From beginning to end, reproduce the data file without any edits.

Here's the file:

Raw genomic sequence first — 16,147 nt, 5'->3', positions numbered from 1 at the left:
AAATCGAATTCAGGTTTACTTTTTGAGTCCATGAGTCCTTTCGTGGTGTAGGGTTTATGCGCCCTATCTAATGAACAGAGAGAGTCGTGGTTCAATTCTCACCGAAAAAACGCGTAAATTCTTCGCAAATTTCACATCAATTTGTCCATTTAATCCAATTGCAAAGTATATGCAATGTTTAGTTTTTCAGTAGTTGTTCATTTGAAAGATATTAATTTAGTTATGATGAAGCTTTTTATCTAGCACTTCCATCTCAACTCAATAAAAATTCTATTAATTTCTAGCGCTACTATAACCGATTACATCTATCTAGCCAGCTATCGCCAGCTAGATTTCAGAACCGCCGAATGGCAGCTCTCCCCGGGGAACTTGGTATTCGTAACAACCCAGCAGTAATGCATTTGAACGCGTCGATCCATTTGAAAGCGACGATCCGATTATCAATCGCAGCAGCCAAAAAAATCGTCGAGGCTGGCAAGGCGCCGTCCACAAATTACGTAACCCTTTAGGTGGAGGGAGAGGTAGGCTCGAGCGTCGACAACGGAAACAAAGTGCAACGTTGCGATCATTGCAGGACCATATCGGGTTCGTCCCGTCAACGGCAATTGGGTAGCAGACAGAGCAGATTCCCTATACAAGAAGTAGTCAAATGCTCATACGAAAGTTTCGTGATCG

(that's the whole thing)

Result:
Raw genomic sequence first — 16,147 nt, 5'->3', positions numbered from 1 at the left:
AAATCGAATTCAGGTTTACTTTTTGAGTCCATGAGTCCTTTCGTGGTGTAGGGTTTATGCGCCCTATCTAATGAACAGAGAGAGTCGTGGTTCAATTCTCACCGAAAAAACGCGTAAATTCTTCGCAAATTTCACATCAATTTGTCCATTTAATCCAATTGCAAAGTATATGCAATGTTTAGTTTTTCAGTAGTTGTTCATTTGAAAGATATTAATTTAGTTATGATGAAGCTTTTTATCTAGCACTTCCATCTCAACTCAATAAAAATTCTATTAATTTCTAGCGCTACTATAACCGATTACATCTATCTAGCCAGCTATCGCCAGCTAGATTTCAGAACCGCCGAATGGCAGCTCTCCCCGGGGAACTTGGTATTCGTAACAACCCAGCAGTAATGCATTTGAACGCGTCGATCCATTTGAAAGCGACGATCCGATTATCAATCGCAGCAGCCAAAAAAATCGTCGAGGCTGGCAAGGCGCCGTCCACAAATTACGTAACCCTTTAGGTGGAGGGAGAGGTAGGCTCGAGCGTCGACAACGGAAACAAAGTGCAACGTTGCGATCATTGCAGGACCATATCGGGTTCGTCCCGTCAACGGCAATTGGGTAGCAGACAGAGCAGATTCCCTATACAAGAAGTAGTCAAATGCTCATACGAAAGTTTCGTGATCG